In January 2014, the Camden City School District published a strategic plan called the Camden Commitment to guide its attempt to improve education across the city. Officials say that had an intentional shelf life, and now they want to update it.

To do so, they are holding a series of public meetings to ask parents, students, community members, and staff about what problems they think the district should tackle in the upcoming school year.

"It's so important to build trust with the community and to make sure that the families here feel empowered to drive change and make critical decisions," said Superintendent Paymon Rouhanifard.

"We need to hear directly from them in order to build our plan and to set priorities."

Wednesday night, Rouhanifard led a public meeting at Cooper's Poynt Elementary School in North Camden.

He asked the crowd of more than 40 about the main points laid out in the Camden Commitment -- safety, school building infrastructure, student support and education, communication with parents, and the administration. He wanted to know if the district had delivered on those promises and how it could improve in the future.

Many of the parents, including Alicia Rivera, whose daughter attends East Camden Middle School, said the district is improving.

"We know that we're having good changes," she said. "As a parent, we do support the changes in here."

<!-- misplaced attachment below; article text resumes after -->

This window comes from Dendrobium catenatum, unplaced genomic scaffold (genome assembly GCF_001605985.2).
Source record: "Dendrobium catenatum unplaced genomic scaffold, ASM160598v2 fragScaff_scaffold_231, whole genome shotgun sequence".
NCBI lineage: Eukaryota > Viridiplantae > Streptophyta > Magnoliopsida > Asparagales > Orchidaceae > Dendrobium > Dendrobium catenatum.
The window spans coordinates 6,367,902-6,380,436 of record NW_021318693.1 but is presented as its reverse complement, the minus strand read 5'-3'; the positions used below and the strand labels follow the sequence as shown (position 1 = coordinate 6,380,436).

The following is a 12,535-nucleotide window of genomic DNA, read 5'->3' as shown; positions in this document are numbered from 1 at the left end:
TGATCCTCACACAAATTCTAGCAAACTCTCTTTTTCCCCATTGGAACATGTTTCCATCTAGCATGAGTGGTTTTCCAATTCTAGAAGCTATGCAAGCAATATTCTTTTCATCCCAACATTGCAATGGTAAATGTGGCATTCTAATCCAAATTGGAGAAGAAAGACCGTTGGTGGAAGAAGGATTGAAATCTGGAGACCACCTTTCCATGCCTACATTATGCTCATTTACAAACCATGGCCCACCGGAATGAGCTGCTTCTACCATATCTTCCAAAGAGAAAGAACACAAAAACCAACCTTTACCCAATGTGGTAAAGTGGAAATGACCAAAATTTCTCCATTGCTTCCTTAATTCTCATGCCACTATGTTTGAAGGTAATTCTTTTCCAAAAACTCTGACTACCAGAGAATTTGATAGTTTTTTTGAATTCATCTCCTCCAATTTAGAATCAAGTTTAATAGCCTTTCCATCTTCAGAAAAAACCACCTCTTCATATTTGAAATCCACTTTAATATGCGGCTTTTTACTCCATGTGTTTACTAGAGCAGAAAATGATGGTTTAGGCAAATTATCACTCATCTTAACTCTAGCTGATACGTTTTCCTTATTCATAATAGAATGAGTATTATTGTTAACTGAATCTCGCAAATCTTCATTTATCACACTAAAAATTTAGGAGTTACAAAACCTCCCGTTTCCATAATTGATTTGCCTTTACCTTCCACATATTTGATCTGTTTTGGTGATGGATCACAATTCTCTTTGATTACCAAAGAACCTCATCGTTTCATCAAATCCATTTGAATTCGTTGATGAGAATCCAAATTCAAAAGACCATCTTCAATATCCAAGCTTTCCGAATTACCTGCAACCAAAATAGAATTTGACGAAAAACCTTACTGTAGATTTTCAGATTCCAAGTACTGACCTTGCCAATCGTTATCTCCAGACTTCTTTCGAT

But others, such as Mary Jane Timbe, who has four daughters in Camden schools, said the district could be much better.

"They need improvement and, with the help of Rouhanifard, he's striving for that," she said. "But there is a lot that need to gets done in the school district before we can even compare it to any other school district nearby."

Though Rouhanifard touted improvements in the last 18 months, he also acknowledged that the district had fallen short in some areas, too.

"In spite of the progress we've made, two out of five students still aren't finishing high school. So we've got a lot of work ahead of us. But it's always really encouraging when you see this type of turnout, and you hear directly from families as to what's important," he said.

The district, which includes about 15,000 students, will release its updated strategic plan in the fall.